[Book Review] Though it starts out feeling like an odd combination of political science dissertation and basic intro to North Korea, with a theory that initially seems to amount to, “different factions exist in the North Korean government and Kim Jong-il plays them against one another” (um, duh), Inside the Red Box turns out to be a convincing examination of Pyongyang’s government.
I admit to having doubts when I saw the author works for the State Department, which left me expecting thick layers of bureaucratese, but the writing is quite clear and concise. The central thesis is that the party lost power in the transition from Kim Il-sung to Kim Jong-il, shrinking from the center of power through which the government and country were run, to one of three factions (along with the military and cabinet) competing for ascendancy on a given issue. The author outlines a history of the three factions competing to have their agenda gain the imprimatur of Kim Jong-il, examining changes in North Korean policy through the lens of comments made by media related to each of the three groups.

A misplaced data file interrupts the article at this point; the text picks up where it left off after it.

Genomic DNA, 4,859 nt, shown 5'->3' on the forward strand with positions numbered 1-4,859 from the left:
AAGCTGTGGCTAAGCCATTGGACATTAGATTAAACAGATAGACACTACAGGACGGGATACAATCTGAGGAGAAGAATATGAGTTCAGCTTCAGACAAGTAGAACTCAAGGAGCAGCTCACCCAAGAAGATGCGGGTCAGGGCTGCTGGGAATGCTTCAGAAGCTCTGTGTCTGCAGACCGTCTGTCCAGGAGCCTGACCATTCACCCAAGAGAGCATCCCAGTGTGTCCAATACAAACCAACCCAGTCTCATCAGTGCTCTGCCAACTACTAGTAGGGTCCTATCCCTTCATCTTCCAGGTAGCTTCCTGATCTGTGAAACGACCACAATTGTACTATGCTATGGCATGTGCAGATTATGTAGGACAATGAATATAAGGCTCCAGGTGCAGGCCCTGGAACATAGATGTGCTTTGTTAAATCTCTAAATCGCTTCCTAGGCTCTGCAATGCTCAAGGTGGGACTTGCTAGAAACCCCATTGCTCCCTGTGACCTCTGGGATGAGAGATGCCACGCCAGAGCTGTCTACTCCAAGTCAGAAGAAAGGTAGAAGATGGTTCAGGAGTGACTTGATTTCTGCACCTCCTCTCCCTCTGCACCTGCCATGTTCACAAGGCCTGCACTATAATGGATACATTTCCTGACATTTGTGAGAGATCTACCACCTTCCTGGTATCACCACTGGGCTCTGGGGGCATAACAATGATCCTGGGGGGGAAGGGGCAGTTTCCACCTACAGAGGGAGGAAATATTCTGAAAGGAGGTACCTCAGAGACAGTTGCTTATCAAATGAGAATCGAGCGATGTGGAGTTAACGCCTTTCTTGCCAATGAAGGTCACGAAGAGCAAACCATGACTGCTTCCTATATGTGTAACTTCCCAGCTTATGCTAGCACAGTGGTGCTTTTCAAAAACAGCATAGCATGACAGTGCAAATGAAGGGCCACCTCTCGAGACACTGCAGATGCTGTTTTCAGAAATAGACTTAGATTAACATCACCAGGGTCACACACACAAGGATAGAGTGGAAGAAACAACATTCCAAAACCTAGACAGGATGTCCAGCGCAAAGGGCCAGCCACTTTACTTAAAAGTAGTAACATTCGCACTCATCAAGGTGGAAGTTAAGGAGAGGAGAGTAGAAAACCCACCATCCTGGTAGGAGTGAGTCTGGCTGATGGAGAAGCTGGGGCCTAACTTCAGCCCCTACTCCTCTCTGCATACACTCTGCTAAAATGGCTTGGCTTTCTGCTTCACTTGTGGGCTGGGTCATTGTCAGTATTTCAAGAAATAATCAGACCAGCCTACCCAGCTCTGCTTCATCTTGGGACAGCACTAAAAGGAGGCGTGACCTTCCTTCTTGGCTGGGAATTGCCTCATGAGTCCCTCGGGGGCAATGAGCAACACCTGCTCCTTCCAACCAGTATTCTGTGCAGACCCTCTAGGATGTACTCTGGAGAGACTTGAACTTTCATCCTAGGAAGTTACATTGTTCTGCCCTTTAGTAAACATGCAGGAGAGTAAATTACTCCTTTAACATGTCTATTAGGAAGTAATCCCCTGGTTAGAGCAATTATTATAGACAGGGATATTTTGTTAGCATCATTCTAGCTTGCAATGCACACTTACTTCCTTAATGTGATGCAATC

The author’s case is convincing and a very welcome change from the “They’re just crazy/illogical/unknowable,” and the equally problematic “Kim Jong-il rules all,” lines of North Korean scholarship. With the exception of B.R. Myers’s The Cleanest Race, this is some of the best scholarship on North Korea in years.
The study even touches on my own favorite area of North Korean research, how access to international phones by the North Korean public can be used as a tool to gain information from inside the country and as a stick to compel changes in North Korea behavior. A stick that, “is more likely to impact one important basis of the regime’s claim to legitimacy than economic or financial sanctions […].” [pg. 233]